Mathematics
OpenStudy (anonymous):

what does the "moment" in mathematics means(physically) and how does it correlate with laplace transform?

OpenStudy (jamesj):

What's your definition of moment? I can think of at least two things it could mean, but I need you to be more precise.

OpenStudy (anonymous):

http://en.wikipedia.org/wiki/Moment_%28mathematics%29 i am trying to figure out what connection does it have with laplace transform

OpenStudy (jamesj):

Very little if you ask me. This concept of moment has to do mostly with probability theory and the characterization of distributions.

OpenStudy (anonymous):

"The Laplace transform is related to the Fourier transform, but whereas the Fourier transform resolves a function or signal into its modes of vibration, the Laplace transform resolves a function into its moments" - from wiki. I am trying to figure out what does "resolve a function into its moments" means. And btw, why is s variable complex in laplace transform?

OpenStudy (jamesj):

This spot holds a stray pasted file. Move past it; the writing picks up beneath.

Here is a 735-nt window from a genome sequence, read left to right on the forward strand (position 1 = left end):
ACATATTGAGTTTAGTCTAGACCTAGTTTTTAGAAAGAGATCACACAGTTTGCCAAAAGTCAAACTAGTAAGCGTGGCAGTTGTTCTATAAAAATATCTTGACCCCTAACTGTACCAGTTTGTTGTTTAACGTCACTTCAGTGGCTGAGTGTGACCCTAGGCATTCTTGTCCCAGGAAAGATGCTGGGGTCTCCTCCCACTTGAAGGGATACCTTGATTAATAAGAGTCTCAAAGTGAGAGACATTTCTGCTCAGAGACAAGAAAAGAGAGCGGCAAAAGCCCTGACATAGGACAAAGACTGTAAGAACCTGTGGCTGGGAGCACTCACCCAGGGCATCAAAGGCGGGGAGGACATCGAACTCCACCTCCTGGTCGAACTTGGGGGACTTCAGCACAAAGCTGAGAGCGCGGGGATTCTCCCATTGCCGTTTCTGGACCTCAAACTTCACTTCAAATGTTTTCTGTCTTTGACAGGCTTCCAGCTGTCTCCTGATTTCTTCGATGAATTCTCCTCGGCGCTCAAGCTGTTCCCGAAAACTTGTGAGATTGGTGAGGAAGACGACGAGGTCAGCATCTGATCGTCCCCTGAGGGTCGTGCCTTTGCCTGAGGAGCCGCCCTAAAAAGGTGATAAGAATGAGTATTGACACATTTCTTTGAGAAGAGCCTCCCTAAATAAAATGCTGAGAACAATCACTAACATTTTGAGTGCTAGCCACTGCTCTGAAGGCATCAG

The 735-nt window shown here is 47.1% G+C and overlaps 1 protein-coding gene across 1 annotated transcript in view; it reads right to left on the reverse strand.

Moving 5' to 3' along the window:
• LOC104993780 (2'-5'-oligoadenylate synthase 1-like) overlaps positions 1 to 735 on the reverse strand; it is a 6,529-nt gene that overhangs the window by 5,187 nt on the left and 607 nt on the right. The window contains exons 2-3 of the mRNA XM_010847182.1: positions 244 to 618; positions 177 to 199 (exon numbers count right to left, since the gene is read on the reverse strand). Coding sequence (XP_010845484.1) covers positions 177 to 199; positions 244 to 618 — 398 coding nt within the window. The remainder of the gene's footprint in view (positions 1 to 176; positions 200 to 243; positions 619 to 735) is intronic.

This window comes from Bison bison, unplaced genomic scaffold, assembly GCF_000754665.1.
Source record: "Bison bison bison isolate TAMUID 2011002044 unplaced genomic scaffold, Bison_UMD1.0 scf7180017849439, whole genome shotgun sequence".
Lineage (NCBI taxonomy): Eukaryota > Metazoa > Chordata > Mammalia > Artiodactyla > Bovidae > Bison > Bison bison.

I think this phrase ""resolve a function into its moments" isn't very unhelpful. If you want to begin to get a sense of what the Laplace transform is doing, the beginning of this lecture does a good job: http://ocw.mit.edu/courses/mathematics/18-03-differential-equations-spring-2010/video-lectures/lecture-19-introduction-to-the-laplace-transform/

OpenStudy (anonymous):

I have just watched the lecture one hour ago and i understand that laplace transform is continous analogue of the power series of the, for example $\sum_{0}^{\infty} a_n*x^n$. But why is s a complex number?

OpenStudy (jamesj):

We might use complex numbers as a convenience in calculation, just as we do in ODEs. But the Laplace transform of a real-valued function is always a real valued function.